Japan grants $764,211 to support education

0

The Government of Japan has decided to provide a grant of seven hundred and sixty-four thousand two hundred and eleven US dollars (764,211 US dollars) to World Vision Japan (WVJ), a Japanese non-governmental organization, to support schooling and learning for vulnerable children in Irbid. The grant contract was signed on March 1, 2022 between HE Mr. SHIMAZAKI Kaoru, Ambassador of Japan to the Kingdom and Mrs. MATSUZAKI Sayo, Project Manager of World Vision Japan deployed at the World Vision office in Jordan.

The grant aims to support the improvement of the educational environment, particularly for vulnerable children, including out-of-school children, children with special needs and refugee children; and to build the capacity of teachers and school staff to ensure inclusive education in public schools in Irbid through the provision of English language and life skills support classes, school facilities without obstacles and teaching materials. Based on the organization’s extensive experience in this area, the project will contribute to reducing social disparities and empowering vulnerable children in Jordan.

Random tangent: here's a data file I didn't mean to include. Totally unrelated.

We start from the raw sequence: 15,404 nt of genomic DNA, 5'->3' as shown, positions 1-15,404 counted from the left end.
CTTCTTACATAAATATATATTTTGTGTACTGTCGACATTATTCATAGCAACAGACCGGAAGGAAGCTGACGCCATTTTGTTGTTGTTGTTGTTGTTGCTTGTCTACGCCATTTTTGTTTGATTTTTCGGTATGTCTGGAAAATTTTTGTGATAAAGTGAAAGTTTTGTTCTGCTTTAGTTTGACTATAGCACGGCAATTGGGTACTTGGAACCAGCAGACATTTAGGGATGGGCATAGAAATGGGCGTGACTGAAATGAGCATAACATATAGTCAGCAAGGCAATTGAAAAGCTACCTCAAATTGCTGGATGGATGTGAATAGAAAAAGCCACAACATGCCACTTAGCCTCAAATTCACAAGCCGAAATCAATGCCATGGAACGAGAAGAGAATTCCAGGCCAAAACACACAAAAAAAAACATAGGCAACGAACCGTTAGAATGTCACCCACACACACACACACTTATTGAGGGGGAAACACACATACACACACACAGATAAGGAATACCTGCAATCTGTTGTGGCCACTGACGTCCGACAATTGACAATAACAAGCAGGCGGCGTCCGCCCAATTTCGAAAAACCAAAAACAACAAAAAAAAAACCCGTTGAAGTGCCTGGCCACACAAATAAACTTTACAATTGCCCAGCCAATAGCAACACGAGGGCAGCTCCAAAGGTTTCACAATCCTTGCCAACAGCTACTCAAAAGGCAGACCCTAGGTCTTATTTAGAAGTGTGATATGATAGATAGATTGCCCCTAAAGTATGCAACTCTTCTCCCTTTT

Since the start of the Syrian crisis in 2011, Jordan has provided humanitarian assistance to Syrian refugees. It is extremely important to ease Jordan’s burden on general social services such as education, healthcare and water sanitation which are overstretched due to the influx of Syrian refugees. Furthermore, inclusive education will play a key role in realizing a society where “no one will be left behind” by providing equal educational opportunities to vulnerable people. Based on these recognitions, the government of Japan decided to extend financial assistance to the project.

World Vision Japan supported remedial education in public schools in Irbid and Zarqa governorates between 2014 and 2021. In addition, the organization provided water, sanitation and hygiene assistance (WASH) in Al Azraq refugee camp to prevent the spread of the COVID-19 virus. among the camp residents.

Share.

Comments are closed.